The Honolulu Authority for Rapid Transportation (HART) said it would be more transparent with the public regarding next steps for its light-rail line currently under construction.
However, when the list of options was complete it was marked confidential. Pressed by think tank Grassroot Institute of Hawaii, HART has released the details.
The list of options runs 27 deep and includes changes to design, technology and length. There is one suggestion of building an automated people mover with a lighter guideway structure past Middle Street. The trains could be powered with maglev technology, and construction could involve a tunnel that would go to either Ala Moana, which is the original end of the line for the light rail route, or at the University of Hawaii Manoa.
Tweeks also are among the solutions listed, like shifting station locations and guideway alignment. Private financing to build some of the stations has been discussed. Eight of the options deal with utility relocation.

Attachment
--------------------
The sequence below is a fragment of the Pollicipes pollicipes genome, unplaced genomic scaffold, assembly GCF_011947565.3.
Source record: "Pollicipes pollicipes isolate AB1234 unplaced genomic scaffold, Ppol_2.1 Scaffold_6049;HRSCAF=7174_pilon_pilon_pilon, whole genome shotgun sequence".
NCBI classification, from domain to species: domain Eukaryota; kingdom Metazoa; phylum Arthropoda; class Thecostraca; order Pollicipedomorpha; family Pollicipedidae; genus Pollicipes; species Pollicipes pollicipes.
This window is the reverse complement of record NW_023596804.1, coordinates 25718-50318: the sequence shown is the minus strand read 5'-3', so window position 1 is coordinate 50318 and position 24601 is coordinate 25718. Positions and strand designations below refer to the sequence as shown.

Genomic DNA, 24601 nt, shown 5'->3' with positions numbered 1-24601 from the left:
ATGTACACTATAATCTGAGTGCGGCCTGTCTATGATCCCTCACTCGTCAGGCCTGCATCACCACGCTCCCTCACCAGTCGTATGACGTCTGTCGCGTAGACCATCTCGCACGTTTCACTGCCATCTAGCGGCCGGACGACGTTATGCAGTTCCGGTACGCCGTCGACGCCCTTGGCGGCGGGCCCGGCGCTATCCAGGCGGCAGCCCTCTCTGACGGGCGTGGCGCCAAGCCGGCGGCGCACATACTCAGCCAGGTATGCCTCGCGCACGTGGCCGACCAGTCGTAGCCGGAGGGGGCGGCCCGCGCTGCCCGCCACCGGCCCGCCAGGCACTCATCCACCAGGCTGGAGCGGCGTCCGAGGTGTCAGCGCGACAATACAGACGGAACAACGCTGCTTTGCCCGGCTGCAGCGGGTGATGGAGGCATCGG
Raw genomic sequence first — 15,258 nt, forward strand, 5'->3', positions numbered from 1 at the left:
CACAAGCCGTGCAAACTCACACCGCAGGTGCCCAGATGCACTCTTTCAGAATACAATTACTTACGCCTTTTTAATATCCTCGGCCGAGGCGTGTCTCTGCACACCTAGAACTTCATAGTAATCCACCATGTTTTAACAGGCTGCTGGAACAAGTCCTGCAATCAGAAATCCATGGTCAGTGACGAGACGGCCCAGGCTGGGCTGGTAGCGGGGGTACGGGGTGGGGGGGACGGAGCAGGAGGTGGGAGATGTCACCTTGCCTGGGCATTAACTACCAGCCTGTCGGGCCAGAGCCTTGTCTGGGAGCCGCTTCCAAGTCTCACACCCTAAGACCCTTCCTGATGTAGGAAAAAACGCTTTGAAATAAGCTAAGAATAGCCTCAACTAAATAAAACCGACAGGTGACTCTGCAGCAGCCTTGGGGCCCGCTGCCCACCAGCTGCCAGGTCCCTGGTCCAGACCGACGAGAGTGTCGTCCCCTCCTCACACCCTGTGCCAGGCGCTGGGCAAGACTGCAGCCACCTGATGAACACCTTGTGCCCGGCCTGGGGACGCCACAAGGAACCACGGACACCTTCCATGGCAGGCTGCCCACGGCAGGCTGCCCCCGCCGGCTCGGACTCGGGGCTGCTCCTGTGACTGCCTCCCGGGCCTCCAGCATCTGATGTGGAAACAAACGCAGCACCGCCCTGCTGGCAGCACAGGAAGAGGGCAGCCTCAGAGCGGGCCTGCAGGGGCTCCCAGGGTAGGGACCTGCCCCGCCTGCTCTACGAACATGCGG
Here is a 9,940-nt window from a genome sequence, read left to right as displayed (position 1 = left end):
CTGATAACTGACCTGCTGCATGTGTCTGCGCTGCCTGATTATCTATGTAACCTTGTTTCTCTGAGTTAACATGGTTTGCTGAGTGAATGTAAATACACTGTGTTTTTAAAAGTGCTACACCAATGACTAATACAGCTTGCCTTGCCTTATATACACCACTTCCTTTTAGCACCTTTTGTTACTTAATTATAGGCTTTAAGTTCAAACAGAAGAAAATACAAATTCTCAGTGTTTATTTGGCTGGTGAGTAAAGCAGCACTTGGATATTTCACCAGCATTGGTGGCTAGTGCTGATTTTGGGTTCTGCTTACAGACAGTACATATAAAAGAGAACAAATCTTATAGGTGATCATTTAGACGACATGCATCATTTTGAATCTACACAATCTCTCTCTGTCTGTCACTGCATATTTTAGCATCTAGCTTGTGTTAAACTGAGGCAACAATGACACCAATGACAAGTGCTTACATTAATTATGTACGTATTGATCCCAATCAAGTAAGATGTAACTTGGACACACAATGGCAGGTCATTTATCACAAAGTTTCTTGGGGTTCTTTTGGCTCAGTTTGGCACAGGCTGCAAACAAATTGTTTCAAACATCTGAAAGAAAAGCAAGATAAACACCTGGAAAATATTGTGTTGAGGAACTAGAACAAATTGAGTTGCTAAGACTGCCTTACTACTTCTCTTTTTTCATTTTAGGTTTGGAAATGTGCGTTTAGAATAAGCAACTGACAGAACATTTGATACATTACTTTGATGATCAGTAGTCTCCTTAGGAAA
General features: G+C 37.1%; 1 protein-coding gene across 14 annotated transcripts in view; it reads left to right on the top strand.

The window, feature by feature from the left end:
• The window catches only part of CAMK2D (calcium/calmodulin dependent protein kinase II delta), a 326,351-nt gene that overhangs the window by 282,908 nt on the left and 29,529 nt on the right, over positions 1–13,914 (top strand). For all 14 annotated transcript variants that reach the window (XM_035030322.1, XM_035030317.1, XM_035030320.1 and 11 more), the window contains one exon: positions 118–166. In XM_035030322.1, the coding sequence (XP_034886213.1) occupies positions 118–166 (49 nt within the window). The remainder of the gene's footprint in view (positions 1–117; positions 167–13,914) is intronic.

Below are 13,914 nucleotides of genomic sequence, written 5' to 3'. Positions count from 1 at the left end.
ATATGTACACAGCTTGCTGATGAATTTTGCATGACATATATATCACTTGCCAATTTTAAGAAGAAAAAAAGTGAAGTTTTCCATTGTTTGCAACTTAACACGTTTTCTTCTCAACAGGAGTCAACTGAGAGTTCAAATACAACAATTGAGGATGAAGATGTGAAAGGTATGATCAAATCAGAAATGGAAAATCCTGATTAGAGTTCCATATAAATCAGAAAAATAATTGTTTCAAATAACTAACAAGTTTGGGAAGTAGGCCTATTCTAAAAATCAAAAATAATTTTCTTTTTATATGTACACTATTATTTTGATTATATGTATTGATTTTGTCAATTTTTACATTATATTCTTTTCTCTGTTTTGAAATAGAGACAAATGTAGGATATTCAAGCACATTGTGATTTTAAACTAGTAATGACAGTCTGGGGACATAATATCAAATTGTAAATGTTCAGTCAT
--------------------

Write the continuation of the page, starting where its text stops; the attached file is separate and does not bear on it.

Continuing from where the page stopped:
Just three of the ideas come with more pros than cons, and one of them is building the light-rail line as planned. Going that route has 12 pros compared to just two cons, and both of the cons deal with utility relocation.
The Federal Transit Administration (FTA) will have to sign off on any changes and has been withholding HART’s final $744 million in federal funding for the project for the past six years.
In May, Honolulu Councilwoman Heidi Tsuneyoshi introduced a resolution for the project to stop at Middle Street. The resolution cites language from a 2016 letter from FTA Administrator Carolyn Flowers that said the agency would be open to a plan that comes in short of Ala Moana. There has been no hearing scheduled for the resolution.